Do real rappers rap?

Pop, jazz, and classical.
Feb. 28 2006 6:59 AM

Enjoy Coke!

Two cold-blooded rappers who insist they deal drugs. A lot.

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Your race is betrayed
On the bottom of the food chain, I spit on your grave
You the modern day African capturing slaves
How you live with yourself? You can't escape your face
I put it in the street, they can't escape the taste

There's a dark irony here: Who is the one "capturing slaves," after all? Is it the snitch who helps district attorneys fill prison cells, or is it the dealer who amasses a desperate clientele of addicts? It's a dense moment—one that the pronoun "you" leaves ambiguous—that highlights the album's stone-faced insight into an inner-city economy where black success depends on the exploitation other blacks.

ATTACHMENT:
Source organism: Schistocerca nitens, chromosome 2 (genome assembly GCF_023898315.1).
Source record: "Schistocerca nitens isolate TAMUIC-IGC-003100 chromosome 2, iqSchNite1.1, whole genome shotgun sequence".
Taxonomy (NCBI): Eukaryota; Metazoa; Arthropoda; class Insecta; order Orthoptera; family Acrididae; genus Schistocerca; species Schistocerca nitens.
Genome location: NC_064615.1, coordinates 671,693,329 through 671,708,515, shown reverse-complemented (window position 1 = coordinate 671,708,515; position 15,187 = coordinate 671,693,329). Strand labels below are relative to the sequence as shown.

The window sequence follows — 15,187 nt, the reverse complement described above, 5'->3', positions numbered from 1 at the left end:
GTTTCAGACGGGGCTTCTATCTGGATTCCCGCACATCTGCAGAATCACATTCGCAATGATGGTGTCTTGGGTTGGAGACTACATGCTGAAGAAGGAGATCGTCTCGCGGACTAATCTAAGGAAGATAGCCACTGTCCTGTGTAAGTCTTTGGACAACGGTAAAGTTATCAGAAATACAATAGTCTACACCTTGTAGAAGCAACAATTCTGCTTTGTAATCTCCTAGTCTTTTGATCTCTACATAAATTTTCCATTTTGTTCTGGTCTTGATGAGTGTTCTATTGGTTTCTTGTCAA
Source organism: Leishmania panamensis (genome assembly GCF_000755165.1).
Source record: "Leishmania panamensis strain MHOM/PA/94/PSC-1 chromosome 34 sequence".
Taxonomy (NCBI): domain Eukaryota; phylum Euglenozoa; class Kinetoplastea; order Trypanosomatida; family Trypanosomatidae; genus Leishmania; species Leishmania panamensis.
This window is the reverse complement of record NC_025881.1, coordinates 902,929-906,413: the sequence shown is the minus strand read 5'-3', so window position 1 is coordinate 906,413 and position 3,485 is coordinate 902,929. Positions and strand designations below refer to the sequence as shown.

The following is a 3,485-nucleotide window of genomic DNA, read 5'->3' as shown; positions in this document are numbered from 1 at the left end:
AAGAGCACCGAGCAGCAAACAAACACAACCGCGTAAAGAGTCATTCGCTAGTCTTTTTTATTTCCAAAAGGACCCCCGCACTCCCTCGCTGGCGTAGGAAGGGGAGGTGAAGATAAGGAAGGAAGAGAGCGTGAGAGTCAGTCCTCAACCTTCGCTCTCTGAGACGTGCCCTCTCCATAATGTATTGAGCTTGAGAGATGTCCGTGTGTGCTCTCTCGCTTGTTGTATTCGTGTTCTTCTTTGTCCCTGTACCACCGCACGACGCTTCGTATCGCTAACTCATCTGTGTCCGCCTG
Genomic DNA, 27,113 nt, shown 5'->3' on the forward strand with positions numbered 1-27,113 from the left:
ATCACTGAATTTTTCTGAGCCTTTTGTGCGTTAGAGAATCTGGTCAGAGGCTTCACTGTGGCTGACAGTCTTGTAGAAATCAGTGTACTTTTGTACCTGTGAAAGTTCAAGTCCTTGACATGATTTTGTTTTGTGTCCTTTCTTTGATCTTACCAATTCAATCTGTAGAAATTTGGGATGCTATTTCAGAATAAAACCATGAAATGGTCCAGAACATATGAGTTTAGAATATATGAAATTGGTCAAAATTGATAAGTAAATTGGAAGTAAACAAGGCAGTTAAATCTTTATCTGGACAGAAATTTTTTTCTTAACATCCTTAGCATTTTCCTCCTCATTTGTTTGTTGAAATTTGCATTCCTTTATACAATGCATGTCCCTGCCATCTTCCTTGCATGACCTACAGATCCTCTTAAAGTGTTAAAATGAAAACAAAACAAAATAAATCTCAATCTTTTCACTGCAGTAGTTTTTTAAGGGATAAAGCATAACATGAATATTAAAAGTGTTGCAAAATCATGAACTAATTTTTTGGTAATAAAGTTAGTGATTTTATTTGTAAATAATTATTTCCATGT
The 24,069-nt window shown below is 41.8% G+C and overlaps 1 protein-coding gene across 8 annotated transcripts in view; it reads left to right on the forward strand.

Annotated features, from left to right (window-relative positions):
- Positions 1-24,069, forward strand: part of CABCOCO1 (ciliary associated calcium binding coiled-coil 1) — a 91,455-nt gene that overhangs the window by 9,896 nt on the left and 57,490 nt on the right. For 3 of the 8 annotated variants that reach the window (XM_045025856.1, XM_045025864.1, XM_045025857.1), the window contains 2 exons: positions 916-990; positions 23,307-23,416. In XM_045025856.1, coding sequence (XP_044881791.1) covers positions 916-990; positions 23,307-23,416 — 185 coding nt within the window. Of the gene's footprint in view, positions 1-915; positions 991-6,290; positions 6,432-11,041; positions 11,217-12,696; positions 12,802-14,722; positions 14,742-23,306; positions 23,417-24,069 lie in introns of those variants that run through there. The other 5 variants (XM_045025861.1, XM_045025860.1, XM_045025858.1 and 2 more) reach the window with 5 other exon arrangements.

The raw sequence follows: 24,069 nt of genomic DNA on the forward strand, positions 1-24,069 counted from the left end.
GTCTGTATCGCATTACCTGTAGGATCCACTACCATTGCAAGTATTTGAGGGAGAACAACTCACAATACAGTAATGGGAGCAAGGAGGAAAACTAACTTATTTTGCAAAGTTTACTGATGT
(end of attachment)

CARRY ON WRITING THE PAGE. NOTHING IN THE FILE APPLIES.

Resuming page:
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Malice finally acknowledges some psychic trauma, if not regret, on the very last song. "Cruising in the drop and still I feel/ As if I'm nothing more than a hamster in a wheel," he admits.

Enough with the women, they don't see past the chain
I don't see past the ass, two can play the game
Gotta thank God for 'caine, I guess that's the twist
'Cause if I never sold, my rhymes would sound like this

Then he goes silent. It's probably the most haunting moment on the album.

Jonah Weiner is Slate's pop critic.